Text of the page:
1. Both are correct… When the DW01 cuts power to your circuit, the CS pin would *normally* go high, and if your circuit drives it high, it ends up at the same logic level it would normally be in when the load is turned off.

  5. When I go to charge the batteries in my DeWalt 20v drill, sometimes the charger won’t charge them or will only charge one of them. I saw a neat video on youtube where you can jumper across the terminals to momentarily bring the low battery up to a voltage that will allow it to accept a charge. Works great! Of course I did this in the middle of a corn field in a building made out of concrete and bricks while wearing a face shield, fire department on stand-by, and with plenty of ABC rated fire extinguishers around. So far my drill keeps working great and has survived numerous explosions.

    1. There’s a similar trick with a USB lead for single-cell 3.7V lithium cells. You just stick 5V onto the battery for a few seconds. If the battery has shut itself down from low-voltage protection this usually lets it reconnect and work in a proper charger. Done it a couple of times.

      1. I’ve also used USB chargers to charge lithium batteries in emergencies. One occasion was a set walkie-talkies with 7.4V batteries, this needed two chargers in series. I connected them to the probes of a multimeter and used the probes to connect to the battery. That way I could monitor the battery voltage as it charged; the charger output would “kneel” a little when the current was high and combined with the drop in thin wires it worked surprisingly well.

        Not ideal at all but got us through a couple of weeks of work in a remote area in Africa after the radio charger had crapped out. The biggest issue was that I had to sit there holding the probes to the terminals with both hands. If there was nothing on TV (or the TV didn’t work) it made for a very boring evening.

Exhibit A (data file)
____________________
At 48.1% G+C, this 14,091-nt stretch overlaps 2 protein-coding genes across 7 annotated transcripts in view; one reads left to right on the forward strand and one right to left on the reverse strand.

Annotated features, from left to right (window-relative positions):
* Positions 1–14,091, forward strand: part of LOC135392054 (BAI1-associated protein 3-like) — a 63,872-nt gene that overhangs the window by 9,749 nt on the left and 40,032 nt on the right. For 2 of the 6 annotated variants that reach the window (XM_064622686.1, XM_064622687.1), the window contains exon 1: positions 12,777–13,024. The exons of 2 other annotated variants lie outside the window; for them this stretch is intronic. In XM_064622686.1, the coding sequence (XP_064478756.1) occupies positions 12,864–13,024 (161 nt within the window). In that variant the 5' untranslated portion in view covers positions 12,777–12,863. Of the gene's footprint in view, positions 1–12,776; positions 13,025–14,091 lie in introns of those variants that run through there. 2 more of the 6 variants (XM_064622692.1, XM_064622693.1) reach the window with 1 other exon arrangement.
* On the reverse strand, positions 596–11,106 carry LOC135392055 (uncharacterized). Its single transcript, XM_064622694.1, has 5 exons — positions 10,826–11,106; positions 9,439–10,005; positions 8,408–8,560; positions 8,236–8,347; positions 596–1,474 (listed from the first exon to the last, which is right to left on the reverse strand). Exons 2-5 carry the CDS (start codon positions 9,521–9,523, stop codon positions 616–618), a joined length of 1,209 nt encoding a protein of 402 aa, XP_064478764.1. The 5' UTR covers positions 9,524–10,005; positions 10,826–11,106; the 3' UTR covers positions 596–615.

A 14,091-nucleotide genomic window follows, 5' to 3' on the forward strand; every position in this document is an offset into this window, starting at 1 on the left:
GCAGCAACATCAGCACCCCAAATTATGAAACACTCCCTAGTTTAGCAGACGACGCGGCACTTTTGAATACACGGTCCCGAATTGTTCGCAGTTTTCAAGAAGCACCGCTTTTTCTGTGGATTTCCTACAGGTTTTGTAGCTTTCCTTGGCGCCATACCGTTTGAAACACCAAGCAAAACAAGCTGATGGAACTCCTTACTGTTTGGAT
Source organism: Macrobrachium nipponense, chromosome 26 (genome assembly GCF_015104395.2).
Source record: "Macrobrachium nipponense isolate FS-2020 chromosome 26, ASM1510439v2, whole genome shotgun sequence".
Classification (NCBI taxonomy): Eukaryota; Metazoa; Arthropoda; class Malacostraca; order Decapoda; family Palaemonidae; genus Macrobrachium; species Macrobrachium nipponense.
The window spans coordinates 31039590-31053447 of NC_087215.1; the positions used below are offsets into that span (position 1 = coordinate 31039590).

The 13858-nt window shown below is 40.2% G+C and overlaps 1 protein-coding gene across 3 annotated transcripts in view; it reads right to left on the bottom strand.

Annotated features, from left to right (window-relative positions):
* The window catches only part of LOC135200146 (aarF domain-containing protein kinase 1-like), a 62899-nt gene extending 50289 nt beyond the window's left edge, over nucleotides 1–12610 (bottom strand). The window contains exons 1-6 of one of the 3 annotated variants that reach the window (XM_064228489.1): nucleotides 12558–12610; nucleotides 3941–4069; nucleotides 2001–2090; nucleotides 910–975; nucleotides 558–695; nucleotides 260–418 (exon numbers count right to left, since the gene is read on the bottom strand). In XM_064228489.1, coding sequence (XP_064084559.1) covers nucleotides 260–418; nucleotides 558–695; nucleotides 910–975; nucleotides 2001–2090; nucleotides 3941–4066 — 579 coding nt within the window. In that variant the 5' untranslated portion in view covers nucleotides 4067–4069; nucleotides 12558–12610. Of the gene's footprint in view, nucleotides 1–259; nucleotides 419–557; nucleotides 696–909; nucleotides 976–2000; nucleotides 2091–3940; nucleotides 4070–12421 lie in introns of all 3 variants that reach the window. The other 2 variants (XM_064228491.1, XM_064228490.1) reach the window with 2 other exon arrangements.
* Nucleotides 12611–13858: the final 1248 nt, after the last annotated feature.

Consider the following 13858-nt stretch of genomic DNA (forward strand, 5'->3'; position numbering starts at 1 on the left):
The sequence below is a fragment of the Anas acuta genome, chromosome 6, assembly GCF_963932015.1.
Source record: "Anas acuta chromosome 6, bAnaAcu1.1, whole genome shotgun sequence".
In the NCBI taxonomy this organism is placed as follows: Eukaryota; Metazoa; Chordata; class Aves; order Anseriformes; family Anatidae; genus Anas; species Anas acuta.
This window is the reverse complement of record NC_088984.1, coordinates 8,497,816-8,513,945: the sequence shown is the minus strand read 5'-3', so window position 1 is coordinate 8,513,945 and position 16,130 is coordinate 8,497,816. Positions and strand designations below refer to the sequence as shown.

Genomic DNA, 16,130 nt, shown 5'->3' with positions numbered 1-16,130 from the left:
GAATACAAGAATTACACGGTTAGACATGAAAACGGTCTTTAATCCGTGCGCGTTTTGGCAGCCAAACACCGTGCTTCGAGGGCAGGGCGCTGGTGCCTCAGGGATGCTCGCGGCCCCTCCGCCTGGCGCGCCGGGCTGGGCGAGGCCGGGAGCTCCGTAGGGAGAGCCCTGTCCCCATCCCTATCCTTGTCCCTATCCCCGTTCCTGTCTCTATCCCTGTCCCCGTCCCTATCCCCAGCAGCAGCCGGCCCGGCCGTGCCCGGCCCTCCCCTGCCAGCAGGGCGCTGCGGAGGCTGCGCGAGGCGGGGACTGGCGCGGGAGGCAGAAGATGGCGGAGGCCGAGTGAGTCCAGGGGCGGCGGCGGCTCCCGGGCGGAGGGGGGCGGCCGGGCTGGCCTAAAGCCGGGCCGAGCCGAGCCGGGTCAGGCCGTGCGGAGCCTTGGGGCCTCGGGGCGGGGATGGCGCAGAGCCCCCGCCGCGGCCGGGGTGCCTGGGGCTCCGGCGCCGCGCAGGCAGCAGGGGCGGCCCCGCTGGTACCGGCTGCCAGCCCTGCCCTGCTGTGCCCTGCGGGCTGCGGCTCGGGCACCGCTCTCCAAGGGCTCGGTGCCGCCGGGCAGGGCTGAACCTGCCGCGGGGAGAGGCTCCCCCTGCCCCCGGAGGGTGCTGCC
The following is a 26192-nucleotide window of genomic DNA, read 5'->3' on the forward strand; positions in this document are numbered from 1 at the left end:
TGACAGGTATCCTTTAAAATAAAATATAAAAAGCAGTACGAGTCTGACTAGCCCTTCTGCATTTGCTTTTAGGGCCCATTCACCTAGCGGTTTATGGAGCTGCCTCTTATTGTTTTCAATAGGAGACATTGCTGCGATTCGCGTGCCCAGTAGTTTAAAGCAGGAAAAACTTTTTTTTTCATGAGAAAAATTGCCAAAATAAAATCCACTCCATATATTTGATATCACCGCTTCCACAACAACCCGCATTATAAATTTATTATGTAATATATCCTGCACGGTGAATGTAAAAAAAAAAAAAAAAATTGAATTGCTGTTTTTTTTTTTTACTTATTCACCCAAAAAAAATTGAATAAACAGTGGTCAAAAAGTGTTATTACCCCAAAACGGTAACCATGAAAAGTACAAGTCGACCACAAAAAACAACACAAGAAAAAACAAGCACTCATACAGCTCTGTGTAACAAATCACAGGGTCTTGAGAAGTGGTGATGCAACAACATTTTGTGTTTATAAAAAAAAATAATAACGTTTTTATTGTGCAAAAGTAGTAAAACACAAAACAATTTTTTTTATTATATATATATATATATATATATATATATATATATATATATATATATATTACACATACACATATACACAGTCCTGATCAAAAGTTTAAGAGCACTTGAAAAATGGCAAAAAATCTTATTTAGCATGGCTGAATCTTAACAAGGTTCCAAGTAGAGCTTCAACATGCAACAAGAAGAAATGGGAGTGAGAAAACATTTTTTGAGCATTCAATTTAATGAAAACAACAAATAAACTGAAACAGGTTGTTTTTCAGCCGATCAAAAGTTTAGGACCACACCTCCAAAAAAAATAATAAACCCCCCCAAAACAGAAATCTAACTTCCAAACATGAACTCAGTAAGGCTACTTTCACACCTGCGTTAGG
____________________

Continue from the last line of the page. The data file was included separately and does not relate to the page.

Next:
6. I’d be accessing that pin via a diode, (Schottky if a lower voltage drop is necessary), or using MOSFETs, a relay, or some other means to ensure that there is no additional current path to that pin during normal use. I don’t trust that 5-to-1 resistor ratio – when ‘Your Project’ isn’t attempting to modify the DW01’s behaviour, the DW01 shouldn’t even be aware of the existence of ‘Your Project’.

    1. There are two possibilities for your project modifying behaviour.

      If it’s injecting current, the DW01 will turn off more easily. That isn’t a safety concern.

      If it’s taking current (ie. your circuit is driving it’s output pin to 0v or below), it prevents the circuit turning off.

      The 5-1 ratio means the current limit and the short-circuit current are increased by 20%. Thats a potential concern, although component variation in the mosfet Rdson is far more than 20%.

      BUT WAIT… The GND of the thip and the GND of your circuit aren’t connected. In fact, if you had no resistor at all, and pulled the logic line directly to your projects ground line, the DW01 would still turn off at the correct current.

      The only way you could do something unsafe is to take the signal line below zero – ie. have some kind of inductor and switching circuit to deliberately pull current from this signal pin. Thats pretty hard to do by accident.

      Why have the resistor there at all then? Well you could still put a capacitor in your circuit to Vcc, which would prevent the signal line rising as quickly in the case of a sudden overload. the 5k resistor means you can only affect the dynamic response by 20%.

  7. It’s something i want to experiment more with as well. With the common TP4056 (DW01) boards i sometimes had the issue that it won’t turn until i give it a little charge or reconnect the battery. I might be wrong, but my guess would be that the inrush current of the device behind it is too high so the voltage drops and the DW01 triggers.

  8. How about removing power from the DW01 chip altogether?
    Looking at a DW01 datasheet, the chip is powered via its pin 5 through a resistor (100-470Ω recommended values). It is R5 (100Ω) in the above TP4056 module picture. So, putting a tiny switch in between should do the thing neatly.